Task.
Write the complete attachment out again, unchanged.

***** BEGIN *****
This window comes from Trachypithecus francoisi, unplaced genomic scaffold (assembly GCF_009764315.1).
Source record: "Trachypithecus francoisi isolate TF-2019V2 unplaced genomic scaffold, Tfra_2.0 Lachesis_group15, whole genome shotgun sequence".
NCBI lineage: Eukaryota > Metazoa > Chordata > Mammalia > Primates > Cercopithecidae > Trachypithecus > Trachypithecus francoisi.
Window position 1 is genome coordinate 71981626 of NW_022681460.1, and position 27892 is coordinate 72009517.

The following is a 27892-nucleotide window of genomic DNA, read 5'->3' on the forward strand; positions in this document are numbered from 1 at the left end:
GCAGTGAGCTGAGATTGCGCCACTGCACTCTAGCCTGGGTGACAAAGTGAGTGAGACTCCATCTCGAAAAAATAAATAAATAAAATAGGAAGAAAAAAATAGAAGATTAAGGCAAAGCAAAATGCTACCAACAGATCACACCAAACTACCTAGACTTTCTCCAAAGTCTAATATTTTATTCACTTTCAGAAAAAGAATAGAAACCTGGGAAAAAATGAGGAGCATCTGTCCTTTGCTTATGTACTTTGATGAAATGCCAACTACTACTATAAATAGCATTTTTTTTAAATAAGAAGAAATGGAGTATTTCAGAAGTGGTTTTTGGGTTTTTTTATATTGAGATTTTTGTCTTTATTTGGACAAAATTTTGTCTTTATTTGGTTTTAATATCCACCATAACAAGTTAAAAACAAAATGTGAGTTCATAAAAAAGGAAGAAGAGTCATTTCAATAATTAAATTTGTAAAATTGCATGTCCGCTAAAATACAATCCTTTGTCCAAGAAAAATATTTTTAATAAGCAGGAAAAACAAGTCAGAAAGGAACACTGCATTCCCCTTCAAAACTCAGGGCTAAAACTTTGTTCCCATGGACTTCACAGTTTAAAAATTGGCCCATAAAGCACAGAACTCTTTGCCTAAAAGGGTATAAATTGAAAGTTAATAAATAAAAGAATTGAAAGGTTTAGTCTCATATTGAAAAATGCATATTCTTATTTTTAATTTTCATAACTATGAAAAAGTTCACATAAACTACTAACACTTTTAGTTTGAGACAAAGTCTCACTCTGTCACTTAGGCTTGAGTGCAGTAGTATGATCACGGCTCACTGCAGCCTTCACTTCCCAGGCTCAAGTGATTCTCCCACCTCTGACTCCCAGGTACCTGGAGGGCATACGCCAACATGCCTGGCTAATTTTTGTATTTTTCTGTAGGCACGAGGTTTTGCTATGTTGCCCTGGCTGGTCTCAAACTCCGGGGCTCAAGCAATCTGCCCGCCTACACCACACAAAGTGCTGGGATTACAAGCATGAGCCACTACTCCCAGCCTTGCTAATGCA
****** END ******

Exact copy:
This window comes from Trachypithecus francoisi, unplaced genomic scaffold (assembly GCF_009764315.1).
Source record: "Trachypithecus francoisi isolate TF-2019V2 unplaced genomic scaffold, Tfra_2.0 Lachesis_group15, whole genome shotgun sequence".
NCBI lineage: Eukaryota > Metazoa > Chordata > Mammalia > Primates > Cercopithecidae > Trachypithecus > Trachypithecus francoisi.
Window position 1 is genome coordinate 71981626 of NW_022681460.1, and position 27892 is coordinate 72009517.

The following is a 27892-nucleotide window of genomic DNA, read 5'->3' on the forward strand; positions in this document are numbered from 1 at the left end:
GCAGTGAGCTGAGATTGCGCCACTGCACTCTAGCCTGGGTGACAAAGTGAGTGAGACTCCATCTCGAAAAAATAAATAAATAAAATAGGAAGAAAAAAATAGAAGATTAAGGCAAAGCAAAATGCTACCAACAGATCACACCAAACTACCTAGACTTTCTCCAAAGTCTAATATTTTATTCACTTTCAGAAAAAGAATAGAAACCTGGGAAAAAATGAGGAGCATCTGTCCTTTGCTTATGTACTTTGATGAAATGCCAACTACTACTATAAATAGCATTTTTTTTAAATAAGAAGAAATGGAGTATTTCAGAAGTGGTTTTTGGGTTTTTTTATATTGAGATTTTTGTCTTTATTTGGACAAAATTTTGTCTTTATTTGGTTTTAATATCCACCATAACAAGTTAAAAACAAAATGTGAGTTCATAAAAAAGGAAGAAGAGTCATTTCAATAATTAAATTTGTAAAATTGCATGTCCGCTAAAATACAATCCTTTGTCCAAGAAAAATATTTTTAATAAGCAGGAAAAACAAGTCAGAAAGGAACACTGCATTCCCCTTCAAAACTCAGGGCTAAAACTTTGTTCCCATGGACTTCACAGTTTAAAAATTGGCCCATAAAGCACAGAACTCTTTGCCTAAAAGGGTATAAATTGAAAGTTAATAAATAAAAGAATTGAAAGGTTTAGTCTCATATTGAAAAATGCATATTCTTATTTTTAATTTTCATAACTATGAAAAAGTTCACATAAACTACTAACACTTTTAGTTTGAGACAAAGTCTCACTCTGTCACTTAGGCTTGAGTGCAGTAGTATGATCACGGCTCACTGCAGCCTTCACTTCCCAGGCTCAAGTGATTCTCCCACCTCTGACTCCCAGGTACCTGGAGGGCATACGCCAACATGCCTGGCTAATTTTTGTATTTTTCTGTAGGCACGAGGTTTTGCTATGTTGCCCTGGCTGGTCTCAAACTCCGGGGCTCAAGCAATCTGCCCGCCTACACCACACAAAGTGCTGGGATTACAAGCATGAGCCACTACTCCCAGCCTTGCTAATGCA